Bush already had interrupted his Easter vacation at Camp David, Maryland, on Friday to release a public statement of support for the defense secretary...

"I hear the voices, and I read the front page, and I know the speculation. But I'm the decider, and I decide what is best. And what's best is for Don Rumsfeld to remain as the secretary of defense."

The president made the comments in the Rose Garden after introducing Rob Portman, the U.S. trade representative, as his pick to be the new White House budget director.


Tom Cruise is a cannibal 

By now you've probably heard the lastest bizarre thing to be said by Tom Cruise:
The Mission Impossible star, 43, said: "I'm gonna eat the placenta. I thought that would be good. Very nutritious. I'm gonna eat the cord and the placenta right there."

That strikes me as a bit odd. Most new Dad's are busy crying or having a victory cigar, (or throwing up due to the fact that their responsibilities just increased ten-fold) not planning on eating their baby's placenta and cord. Can he be locked away for this? Please?


Monday, April 17, 2006

Nuclear Bunker Buster 

Even in animation, it looks scary.


Friday, April 14, 2006

Unequal Treatment 

IRA committed to peace and the political process:
IRA remains committed to ideals of Proclamation

"This Easter marks the 90th anniversary of the 1916 Rising,
a turning point in the history of Ireland.

Irish republicans remember with pride those who gave their
lives that extraordinary Easter and the leaders executed in
the weeks that followed.

The leadership of Óglaigh na hÉireann extends solidarity to
the families of all of our patriot dead from every
generation and in particular those from this phase of

We send solidarity greetings to our imprisoned comrades and
their families.

This year we also commemorate the valiant prison Hunger
Strike of 1981. Ten brave men - freedom fighters and
patriots - died. Their legacy and that of Frank Stagg and
Michael Gaughan, lives on and their fortitude and courage
continues to inspire.

Following our statement of July 28 last year, IRA
Volunteers have adhered, in the spirit and the letter, to
the decisions and instructions outlined by the leadership.

We commend the discipline of our Volunteers and salute
their commitment.

The IRA has no responsibility for the tiny number of former
republicans who have embraced criminal activity. They do so
for self-gain. We repudiate this activity and denounce
those involved.

The IRA remains committed to the peace process. Our
decisions and actions of last July and September are proof
of that.

The leadership of Óglaigh na hÉireann believes that it is
possible to achieve the republican goal of a united Ireland
through the alternative route of purely peaceful and
democratic means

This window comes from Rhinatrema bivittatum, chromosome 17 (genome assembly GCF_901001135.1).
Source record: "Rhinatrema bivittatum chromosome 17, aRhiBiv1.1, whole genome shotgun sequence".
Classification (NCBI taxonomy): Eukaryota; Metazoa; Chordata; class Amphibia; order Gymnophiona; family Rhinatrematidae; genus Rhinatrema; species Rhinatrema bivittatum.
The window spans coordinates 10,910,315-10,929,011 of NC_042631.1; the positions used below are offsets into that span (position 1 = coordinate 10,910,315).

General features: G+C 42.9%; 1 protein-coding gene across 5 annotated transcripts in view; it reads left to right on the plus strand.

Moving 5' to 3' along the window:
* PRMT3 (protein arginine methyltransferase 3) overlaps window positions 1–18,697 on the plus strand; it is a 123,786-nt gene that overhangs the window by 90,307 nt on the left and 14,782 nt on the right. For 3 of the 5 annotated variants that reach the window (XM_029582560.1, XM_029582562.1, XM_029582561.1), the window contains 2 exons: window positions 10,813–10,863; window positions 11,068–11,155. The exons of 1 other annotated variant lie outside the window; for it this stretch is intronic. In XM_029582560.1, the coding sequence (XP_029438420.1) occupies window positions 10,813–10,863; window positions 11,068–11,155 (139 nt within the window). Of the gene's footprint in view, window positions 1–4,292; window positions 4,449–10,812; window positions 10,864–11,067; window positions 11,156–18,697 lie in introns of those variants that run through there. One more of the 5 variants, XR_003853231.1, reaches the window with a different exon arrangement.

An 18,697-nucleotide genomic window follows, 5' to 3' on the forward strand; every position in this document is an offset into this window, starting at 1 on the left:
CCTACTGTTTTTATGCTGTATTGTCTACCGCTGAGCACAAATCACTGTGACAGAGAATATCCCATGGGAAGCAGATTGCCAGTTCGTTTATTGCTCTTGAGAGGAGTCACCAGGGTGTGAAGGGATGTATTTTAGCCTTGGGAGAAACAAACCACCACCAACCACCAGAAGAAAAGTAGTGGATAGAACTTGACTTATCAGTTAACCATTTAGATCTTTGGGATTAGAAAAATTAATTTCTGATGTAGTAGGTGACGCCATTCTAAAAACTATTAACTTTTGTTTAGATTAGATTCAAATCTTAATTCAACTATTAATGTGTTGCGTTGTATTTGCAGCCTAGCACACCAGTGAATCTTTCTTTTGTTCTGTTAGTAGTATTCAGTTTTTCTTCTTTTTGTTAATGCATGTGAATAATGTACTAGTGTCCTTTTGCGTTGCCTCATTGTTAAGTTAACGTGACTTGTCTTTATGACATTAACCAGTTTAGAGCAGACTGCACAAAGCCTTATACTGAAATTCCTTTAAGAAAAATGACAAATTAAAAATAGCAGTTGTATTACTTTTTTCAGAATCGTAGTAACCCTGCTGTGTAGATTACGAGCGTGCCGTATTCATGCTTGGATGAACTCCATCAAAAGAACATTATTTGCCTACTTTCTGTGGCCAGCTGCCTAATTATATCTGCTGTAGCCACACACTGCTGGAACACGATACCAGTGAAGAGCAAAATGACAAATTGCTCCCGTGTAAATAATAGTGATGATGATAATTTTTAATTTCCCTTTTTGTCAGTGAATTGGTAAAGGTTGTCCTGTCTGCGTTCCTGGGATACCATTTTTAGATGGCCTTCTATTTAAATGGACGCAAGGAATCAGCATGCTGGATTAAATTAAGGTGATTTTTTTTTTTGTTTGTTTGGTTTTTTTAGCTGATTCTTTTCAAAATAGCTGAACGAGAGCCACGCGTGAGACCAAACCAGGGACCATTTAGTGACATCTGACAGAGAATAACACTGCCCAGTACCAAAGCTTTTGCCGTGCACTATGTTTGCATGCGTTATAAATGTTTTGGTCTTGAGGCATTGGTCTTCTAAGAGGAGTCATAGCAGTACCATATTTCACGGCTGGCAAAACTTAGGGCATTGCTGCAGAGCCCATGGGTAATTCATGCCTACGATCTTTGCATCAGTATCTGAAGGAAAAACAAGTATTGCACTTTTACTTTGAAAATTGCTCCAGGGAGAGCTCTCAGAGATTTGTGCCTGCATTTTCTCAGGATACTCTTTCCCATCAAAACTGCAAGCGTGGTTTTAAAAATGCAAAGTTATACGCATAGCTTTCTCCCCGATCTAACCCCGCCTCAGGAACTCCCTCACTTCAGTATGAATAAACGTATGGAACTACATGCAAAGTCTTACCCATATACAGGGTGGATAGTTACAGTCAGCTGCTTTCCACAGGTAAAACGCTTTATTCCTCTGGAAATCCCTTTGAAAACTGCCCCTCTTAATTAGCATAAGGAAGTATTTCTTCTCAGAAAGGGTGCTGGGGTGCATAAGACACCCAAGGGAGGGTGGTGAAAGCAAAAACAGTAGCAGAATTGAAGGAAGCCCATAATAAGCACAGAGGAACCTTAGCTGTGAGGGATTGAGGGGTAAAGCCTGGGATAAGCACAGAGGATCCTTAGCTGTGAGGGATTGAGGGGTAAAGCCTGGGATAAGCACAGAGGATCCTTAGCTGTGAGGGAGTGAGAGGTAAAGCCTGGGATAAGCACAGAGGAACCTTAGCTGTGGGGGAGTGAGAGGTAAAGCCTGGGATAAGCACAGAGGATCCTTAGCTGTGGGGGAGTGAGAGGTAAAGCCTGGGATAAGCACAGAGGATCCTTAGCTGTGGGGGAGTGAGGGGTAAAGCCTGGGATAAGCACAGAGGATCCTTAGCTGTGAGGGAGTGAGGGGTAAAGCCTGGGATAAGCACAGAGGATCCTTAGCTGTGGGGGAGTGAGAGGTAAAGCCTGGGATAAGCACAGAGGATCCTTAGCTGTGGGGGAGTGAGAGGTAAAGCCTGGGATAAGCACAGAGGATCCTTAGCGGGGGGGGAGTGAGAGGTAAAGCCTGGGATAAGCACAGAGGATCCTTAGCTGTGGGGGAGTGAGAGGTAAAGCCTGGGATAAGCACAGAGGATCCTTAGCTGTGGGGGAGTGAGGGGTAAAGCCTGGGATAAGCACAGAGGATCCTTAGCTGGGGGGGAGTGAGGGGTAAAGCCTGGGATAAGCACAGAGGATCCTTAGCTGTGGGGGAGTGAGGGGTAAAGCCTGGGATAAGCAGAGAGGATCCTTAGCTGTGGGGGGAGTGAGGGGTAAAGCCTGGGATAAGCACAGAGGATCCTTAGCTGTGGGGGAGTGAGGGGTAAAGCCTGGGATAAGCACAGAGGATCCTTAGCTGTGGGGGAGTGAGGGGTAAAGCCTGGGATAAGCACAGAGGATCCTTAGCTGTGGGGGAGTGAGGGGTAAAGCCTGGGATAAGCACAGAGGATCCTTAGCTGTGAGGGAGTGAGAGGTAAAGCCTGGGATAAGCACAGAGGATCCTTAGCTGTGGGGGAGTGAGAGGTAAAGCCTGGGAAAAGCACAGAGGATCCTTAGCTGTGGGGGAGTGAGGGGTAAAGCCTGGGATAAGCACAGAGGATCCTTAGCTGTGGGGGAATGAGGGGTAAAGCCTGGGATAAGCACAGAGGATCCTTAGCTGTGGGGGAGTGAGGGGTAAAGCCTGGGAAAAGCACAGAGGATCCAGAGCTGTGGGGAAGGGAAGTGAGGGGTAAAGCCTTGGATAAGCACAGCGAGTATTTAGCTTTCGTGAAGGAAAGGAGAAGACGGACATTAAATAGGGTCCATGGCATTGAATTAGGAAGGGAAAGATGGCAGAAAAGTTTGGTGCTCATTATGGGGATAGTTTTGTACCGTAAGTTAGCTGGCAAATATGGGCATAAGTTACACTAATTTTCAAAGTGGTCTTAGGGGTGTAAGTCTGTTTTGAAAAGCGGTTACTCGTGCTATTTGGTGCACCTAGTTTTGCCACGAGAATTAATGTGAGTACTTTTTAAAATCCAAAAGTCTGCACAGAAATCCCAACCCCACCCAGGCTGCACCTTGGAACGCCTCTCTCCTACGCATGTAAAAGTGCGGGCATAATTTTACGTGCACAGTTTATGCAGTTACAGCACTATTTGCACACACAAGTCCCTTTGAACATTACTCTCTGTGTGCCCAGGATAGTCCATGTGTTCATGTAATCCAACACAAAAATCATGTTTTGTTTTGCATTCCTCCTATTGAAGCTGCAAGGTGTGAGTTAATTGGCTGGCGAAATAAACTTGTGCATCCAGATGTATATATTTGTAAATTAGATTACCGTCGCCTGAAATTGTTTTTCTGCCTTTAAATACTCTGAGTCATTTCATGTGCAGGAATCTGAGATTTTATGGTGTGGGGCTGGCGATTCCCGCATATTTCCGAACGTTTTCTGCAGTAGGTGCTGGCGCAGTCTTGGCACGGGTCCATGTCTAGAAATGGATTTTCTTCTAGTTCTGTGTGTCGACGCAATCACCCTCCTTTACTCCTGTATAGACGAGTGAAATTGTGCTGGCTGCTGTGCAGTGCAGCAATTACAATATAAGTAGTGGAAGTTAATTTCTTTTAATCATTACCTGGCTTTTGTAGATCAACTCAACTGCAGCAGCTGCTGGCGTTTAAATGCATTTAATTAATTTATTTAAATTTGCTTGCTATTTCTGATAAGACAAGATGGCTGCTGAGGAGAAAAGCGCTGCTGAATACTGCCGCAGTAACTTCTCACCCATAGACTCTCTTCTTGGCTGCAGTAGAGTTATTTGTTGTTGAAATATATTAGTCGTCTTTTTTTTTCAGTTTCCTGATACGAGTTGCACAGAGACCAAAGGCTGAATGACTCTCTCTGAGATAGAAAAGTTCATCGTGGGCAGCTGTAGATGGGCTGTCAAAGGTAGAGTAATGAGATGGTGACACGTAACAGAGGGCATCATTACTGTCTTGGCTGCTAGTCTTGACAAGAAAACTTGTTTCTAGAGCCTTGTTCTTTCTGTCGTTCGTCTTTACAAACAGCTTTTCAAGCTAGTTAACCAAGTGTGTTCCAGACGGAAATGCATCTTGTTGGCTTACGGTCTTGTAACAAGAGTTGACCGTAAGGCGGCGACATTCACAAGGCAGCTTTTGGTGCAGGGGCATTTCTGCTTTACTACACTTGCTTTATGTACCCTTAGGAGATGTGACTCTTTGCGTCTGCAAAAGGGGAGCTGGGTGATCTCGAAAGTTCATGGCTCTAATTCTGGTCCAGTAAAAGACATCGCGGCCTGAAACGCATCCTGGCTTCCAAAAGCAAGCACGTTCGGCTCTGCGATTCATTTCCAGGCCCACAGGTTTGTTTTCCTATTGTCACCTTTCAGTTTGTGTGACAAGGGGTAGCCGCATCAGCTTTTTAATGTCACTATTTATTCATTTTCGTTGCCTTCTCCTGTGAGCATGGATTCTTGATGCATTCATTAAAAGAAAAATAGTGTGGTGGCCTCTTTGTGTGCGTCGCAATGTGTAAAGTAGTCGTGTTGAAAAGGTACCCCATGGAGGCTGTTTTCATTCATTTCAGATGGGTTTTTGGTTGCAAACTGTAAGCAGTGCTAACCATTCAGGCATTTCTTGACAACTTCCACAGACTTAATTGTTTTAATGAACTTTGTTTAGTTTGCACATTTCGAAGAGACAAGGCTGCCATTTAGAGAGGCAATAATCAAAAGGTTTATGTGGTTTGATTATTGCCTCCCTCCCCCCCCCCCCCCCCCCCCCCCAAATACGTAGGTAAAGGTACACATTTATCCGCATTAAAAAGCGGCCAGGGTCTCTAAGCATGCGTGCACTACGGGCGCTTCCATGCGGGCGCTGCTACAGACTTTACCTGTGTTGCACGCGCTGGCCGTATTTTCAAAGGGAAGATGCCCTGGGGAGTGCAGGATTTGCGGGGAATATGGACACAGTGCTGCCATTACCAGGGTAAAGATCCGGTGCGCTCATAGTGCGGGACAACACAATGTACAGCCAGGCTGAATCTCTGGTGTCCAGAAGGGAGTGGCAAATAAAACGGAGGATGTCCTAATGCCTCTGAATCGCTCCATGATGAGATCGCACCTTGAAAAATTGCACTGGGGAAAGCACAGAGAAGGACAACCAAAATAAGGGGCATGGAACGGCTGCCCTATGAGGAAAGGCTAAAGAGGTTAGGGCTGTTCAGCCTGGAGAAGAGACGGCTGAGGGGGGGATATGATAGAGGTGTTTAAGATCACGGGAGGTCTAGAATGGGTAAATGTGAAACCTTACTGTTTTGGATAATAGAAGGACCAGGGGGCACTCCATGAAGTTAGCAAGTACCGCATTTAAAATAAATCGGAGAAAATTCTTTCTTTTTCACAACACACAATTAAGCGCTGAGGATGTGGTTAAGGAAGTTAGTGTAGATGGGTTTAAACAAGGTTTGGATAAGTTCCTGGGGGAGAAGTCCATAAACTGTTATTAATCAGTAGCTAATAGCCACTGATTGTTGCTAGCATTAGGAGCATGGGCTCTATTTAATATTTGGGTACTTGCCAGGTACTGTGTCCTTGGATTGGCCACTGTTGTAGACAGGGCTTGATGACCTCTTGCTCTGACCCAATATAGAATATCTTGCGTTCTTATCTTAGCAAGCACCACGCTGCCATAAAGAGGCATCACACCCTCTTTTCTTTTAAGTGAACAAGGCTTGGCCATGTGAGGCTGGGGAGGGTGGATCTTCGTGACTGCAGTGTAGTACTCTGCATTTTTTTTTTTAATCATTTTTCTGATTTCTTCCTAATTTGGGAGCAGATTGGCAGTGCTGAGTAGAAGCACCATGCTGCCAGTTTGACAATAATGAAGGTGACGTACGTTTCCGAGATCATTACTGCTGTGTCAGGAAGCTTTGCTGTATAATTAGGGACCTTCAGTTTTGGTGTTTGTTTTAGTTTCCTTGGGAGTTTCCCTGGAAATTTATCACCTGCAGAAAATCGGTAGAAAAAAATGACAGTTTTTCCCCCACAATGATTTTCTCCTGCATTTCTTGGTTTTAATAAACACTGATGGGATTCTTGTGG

...unlike the loyalists, who are committed to keeping their guns:

As the talking continues inside the group, the organisation has also ruled out imminent decommissioning.

"Quite frankly, decommissioning is not a word that we use in our vocabulary ? It is not on our agenda," the leadership spokesman said.

He said he was speaking "with the full authority of the Brigade Command, the Ulster Volunteer Force".

Asked to clarify his comments on weapons, he said: "I can only speak for now and for the short and medium term."

He said the loyalist war was both "justified" and "legitimate".

"The constitutional integrity of Northern Ireland was under threat.

"The pro-Union population of Northern Ireland were under threat, and this organisation responded commensurate to that level of threat."

The masked spokesman said the UVF was the first organisation "onto the stage" and would be the final organisation to leave it.

He acknowledged the significant developments within the republican movement - the ending of the armed campaign and decommissioning.
Funny how you never hear anything in the media about the loyalist terror groups who have killed almost as many as the IRA, and continue to cause trouble.


Wednesday, April 12, 2006

Surgery on Iran 

Billmon on what a "surgical" nuke strike on Iran would mean:
I've been trying to picture what the world might look like the day after a U.S. nuclear strike on Iran, but I'm essentially drawing a blank. There simply isn't a precedent for the world's dominant superpower turning into a rogue state – much less a rogue state willing to wage nuclear war against potential, even hypothetical, security threats. At that point, we’d truly be through the looking glass.

One can assume (or at least hope) that first use of nuclear weapons would turn America into an international pariah, at least in the eyes of global public opinion. It would certainly mark the definitive end of the system of collective security – and the laws and institutions supporting that system – established in the wake of World War II. The UN Security Council would be rendered as pointless as the old League of Nations. The Nuremberg Principles would be as moot as the Geneva Conventions. (To the neocons, of course, these are all pluses.)